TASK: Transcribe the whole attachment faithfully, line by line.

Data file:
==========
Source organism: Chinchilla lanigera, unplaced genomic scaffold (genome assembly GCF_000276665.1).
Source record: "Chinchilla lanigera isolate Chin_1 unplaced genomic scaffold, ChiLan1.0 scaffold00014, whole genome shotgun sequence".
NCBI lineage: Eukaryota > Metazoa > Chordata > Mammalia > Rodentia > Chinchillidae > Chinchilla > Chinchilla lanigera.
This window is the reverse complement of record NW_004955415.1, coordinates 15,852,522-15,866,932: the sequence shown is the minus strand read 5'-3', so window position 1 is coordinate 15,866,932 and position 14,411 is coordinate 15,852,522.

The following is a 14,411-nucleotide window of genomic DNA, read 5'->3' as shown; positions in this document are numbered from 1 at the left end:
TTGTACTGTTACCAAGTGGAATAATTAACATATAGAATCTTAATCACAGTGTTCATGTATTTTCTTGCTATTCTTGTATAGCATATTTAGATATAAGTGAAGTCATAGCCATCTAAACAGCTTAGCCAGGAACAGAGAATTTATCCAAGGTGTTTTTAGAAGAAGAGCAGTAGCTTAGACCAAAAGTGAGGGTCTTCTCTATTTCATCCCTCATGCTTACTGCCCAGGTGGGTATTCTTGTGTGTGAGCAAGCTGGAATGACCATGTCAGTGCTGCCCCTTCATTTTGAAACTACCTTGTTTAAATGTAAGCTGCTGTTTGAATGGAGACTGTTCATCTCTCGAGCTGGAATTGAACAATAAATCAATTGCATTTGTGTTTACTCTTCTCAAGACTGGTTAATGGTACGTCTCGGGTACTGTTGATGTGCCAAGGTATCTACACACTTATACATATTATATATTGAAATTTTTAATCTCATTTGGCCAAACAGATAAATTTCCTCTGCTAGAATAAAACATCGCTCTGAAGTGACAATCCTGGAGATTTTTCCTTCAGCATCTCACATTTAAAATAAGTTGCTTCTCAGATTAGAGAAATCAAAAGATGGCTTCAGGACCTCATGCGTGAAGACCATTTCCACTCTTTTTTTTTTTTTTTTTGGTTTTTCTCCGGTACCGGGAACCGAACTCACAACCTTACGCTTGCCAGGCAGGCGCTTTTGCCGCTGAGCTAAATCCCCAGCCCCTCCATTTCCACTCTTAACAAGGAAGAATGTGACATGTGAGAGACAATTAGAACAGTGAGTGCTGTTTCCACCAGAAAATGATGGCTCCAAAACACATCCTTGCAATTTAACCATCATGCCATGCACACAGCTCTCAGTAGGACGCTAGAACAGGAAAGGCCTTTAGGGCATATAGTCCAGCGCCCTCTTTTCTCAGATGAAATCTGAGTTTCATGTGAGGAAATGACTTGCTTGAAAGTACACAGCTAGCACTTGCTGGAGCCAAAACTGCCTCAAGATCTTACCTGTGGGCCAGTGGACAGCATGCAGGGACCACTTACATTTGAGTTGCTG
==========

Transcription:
Source organism: Chinchilla lanigera, unplaced genomic scaffold (genome assembly GCF_000276665.1).
Source record: "Chinchilla lanigera isolate Chin_1 unplaced genomic scaffold, ChiLan1.0 scaffold00014, whole genome shotgun sequence".
NCBI lineage: Eukaryota > Metazoa > Chordata > Mammalia > Rodentia > Chinchillidae > Chinchilla > Chinchilla lanigera.
This window is the reverse complement of record NW_004955415.1, coordinates 15,852,522-15,866,932: the sequence shown is the minus strand read 5'-3', so window position 1 is coordinate 15,866,932 and position 14,411 is coordinate 15,852,522.

The following is a 14,411-nucleotide window of genomic DNA, read 5'->3' as shown; positions in this document are numbered from 1 at the left end:
TTGTACTGTTACCAAGTGGAATAATTAACATATAGAATCTTAATCACAGTGTTCATGTATTTTCTTGCTATTCTTGTATAGCATATTTAGATATAAGTGAAGTCATAGCCATCTAAACAGCTTAGCCAGGAACAGAGAATTTATCCAAGGTGTTTTTAGAAGAAGAGCAGTAGCTTAGACCAAAAGTGAGGGTCTTCTCTATTTCATCCCTCATGCTTACTGCCCAGGTGGGTATTCTTGTGTGTGAGCAAGCTGGAATGACCATGTCAGTGCTGCCCCTTCATTTTGAAACTACCTTGTTTAAATGTAAGCTGCTGTTTGAATGGAGACTGTTCATCTCTCGAGCTGGAATTGAACAATAAATCAATTGCATTTGTGTTTACTCTTCTCAAGACTGGTTAATGGTACGTCTCGGGTACTGTTGATGTGCCAAGGTATCTACACACTTATACATATTATATATTGAAATTTTTAATCTCATTTGGCCAAACAGATAAATTTCCTCTGCTAGAATAAAACATCGCTCTGAAGTGACAATCCTGGAGATTTTTCCTTCAGCATCTCACATTTAAAATAAGTTGCTTCTCAGATTAGAGAAATCAAAAGATGGCTTCAGGACCTCATGCGTGAAGACCATTTCCACTCTTTTTTTTTTTTTTTTTGGTTTTTCTCCGGTACCGGGAACCGAACTCACAACCTTACGCTTGCCAGGCAGGCGCTTTTGCCGCTGAGCTAAATCCCCAGCCCCTCCATTTCCACTCTTAACAAGGAAGAATGTGACATGTGAGAGACAATTAGAACAGTGAGTGCTGTTTCCACCAGAAAATGATGGCTCCAAAACACATCCTTGCAATTTAACCATCATGCCATGCACACAGCTCTCAGTAGGACGCTAGAACAGGAAAGGCCTTTAGGGCATATAGTCCAGCGCCCTCTTTTCTCAGATGAAATCTGAGTTTCATGTGAGGAAATGACTTGCTTGAAAGTACACAGCTAGCACTTGCTGGAGCCAAAACTGCCTCAAGATCTTACCTGTGGGCCAGTGGACAGCATGCAGGGACCACTTACATTTGAGTTGCTG